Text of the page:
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‘Da Vinci Code’ suggest boycotts don’t work

Do they just draw more attention to the work in question?
/ Source: The Associated Press

A senior Vatican official has called for a boycott of “The Da Vinci Code,” while the Council of Churches in Jordan and Roman Catholic activists in India want their governments to ban the film altogether.

But what’s notable in the U.S. — where the film’s release next week has believers of many denominations nervous and angry — is that boycotts are taking a back seat to anti-“Da Vinci” books and teaching sessions about the Gospels.

Some religious commentators figure that movie boycotts make Christians look bad and don’t accomplish much. Even Opus Dei, the Catholic organization that’s villainously portrayed in Dan Brown’s story, is going for educational outreach.

“It seems that boycotts are becoming less and less effective,” said Bob Waliszewski of the conservative Focus on the Family, whose media guide draws 1 million visits a month.

The practical problem with boycotts, and even harsh criticism of a film, is that it winds up drawing more attention to the movie in question, they figure.

An Opus Dei leader cited attacks on Mel Gibson’s “The Passion of the Christ” as one reason his community was bypassing a boycott. And while the gay-themed “Brokeback Mountain” irked some conservative groups, commentator Dick Rolfe of the Dove Foundation, which encourages production of family-friendly films, cautioned last year that: “If Christians protest too loudly, they can end up making the mistake of calling attention to a movie that otherwise may not do very well at the box office.”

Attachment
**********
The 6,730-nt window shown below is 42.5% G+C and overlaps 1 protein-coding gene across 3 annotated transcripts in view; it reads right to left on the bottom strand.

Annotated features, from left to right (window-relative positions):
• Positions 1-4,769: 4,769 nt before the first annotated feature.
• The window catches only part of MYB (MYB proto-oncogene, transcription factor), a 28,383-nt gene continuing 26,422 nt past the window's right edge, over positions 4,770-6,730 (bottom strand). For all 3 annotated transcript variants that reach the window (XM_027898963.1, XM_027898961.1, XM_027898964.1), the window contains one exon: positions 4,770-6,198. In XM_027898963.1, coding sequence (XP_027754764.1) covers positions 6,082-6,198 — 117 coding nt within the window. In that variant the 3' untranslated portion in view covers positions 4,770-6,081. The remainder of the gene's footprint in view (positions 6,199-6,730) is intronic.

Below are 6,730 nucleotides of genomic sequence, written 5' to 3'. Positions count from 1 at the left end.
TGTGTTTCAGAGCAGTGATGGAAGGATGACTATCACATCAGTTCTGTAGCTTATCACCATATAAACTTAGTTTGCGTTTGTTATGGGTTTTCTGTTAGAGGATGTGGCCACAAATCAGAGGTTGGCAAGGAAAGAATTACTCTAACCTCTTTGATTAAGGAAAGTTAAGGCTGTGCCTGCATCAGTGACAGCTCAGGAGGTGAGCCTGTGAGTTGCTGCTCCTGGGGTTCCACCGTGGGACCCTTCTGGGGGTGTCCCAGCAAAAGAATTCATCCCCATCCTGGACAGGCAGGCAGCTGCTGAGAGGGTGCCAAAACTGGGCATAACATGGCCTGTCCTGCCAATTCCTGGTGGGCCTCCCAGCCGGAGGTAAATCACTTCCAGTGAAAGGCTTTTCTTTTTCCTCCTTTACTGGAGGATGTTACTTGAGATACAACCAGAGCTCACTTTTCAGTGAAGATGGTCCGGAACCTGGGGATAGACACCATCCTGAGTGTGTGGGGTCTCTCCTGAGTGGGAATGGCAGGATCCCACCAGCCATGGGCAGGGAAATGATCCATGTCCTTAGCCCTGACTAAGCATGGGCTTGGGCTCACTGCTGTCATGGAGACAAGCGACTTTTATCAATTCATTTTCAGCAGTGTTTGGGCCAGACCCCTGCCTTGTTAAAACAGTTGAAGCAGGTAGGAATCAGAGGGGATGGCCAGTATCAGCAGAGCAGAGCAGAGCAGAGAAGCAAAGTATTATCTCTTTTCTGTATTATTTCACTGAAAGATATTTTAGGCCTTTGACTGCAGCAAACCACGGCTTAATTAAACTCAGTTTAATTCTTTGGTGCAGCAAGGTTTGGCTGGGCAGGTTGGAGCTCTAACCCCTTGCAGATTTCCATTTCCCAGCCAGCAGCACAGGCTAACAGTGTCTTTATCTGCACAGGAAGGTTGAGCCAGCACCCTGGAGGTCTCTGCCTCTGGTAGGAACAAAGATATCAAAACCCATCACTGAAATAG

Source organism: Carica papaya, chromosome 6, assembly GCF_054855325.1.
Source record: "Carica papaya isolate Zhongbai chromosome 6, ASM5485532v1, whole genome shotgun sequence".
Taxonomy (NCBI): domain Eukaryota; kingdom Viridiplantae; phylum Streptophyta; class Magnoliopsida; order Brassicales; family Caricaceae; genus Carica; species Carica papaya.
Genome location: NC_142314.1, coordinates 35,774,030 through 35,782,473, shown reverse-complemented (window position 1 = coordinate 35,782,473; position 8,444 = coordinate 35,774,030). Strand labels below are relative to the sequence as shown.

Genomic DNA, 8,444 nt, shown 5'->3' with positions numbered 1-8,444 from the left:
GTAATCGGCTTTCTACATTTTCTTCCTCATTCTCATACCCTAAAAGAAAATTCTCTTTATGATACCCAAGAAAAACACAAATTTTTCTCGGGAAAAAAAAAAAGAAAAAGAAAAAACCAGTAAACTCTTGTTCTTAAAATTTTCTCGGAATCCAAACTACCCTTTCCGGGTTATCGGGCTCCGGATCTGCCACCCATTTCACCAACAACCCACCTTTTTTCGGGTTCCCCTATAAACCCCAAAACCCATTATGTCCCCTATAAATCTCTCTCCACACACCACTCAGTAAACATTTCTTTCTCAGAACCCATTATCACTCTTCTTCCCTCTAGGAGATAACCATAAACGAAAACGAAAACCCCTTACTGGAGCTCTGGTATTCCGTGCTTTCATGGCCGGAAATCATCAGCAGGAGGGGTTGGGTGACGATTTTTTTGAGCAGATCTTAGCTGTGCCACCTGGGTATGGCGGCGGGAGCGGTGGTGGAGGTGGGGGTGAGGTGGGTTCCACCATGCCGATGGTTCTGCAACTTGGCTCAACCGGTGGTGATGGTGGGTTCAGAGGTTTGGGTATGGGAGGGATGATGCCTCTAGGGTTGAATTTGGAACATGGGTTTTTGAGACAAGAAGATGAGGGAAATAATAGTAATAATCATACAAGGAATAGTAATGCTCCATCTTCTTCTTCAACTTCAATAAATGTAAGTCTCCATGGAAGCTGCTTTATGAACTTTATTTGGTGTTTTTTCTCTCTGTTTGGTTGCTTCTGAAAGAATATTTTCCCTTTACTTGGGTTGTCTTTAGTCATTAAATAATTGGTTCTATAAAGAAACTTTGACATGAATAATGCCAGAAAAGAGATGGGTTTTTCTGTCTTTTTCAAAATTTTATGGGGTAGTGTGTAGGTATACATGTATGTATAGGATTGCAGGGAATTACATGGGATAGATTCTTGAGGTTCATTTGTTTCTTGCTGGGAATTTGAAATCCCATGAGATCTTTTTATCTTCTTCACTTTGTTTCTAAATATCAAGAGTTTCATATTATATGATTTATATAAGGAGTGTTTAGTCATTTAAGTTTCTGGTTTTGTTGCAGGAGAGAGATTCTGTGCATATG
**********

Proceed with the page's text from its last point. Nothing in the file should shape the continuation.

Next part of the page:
Another problem, said Christian media consultant Phil Cooke, is that so many entertainment offerings denigrate faith that believers would need to “set up a permanent boycott office underneath the Hollywood sign.”

Movie boycotts basically don’t work, says Bob Waliszewski of Focus on the Family, though protests can sometimes kill TV shows because advertisers don’t want to offend consumers.

What has believers across the theological spectrum upset about “Da Vinci” is the idea that the film will echo Brown’s novel by having scholarly characters dismiss the Bible and church teachings about Jesus as fraudulent. The plot also revolves around Jesus marrying Mary Magdalene, and a conspiracy to cover their union. “Da Vinci” director Ron Howard has rejected pleas for an on-screen disclaimer labeling the tale as fiction.

Advocates of a box-office boycott include Archbishop Angelo Amato, No. 2 in the Vatican’s doctrine office, and India’s Catholic Secular Forum. Jordan’s Council of Churches said “Da Vinci” contradicts both the Bible and Islam’s Quran.

In America, one person suggesting an alternative is Barbara Nicolosi, whose Act One trains Christians in entertainment careers. She’s promoting an “othercott” through her “churchofthemasses” blog: Believers are to purposely attend Disney’s “Over the Hedge” to bump “Da Vinci” from first place in opening weekend box office.

Otherwise, church groups are sponsoring an unprecedented avalanche of pre-emptive Web sites, broadcasts, sermons, books, pamphlets, panel discussions, news conferences and ads.

Retired University of Missouri-Kansas City professor Gregory Black says boycotting was once a more potent threat. His book “The Catholic Crusade Against the Movies” recounts the story of the Catholic bishops’ Legion of Decency, founded in 1934.

The group controlled sexual and other offensive content for more than two decades by monitoring forthcoming films and threatening to direct millions of parishioners to shun unacceptable fare.

These days, cultural changes and new channels of movie distribution make boycotts much more difficult, he said. Besides, “boycotts generally have driven people to the box office.”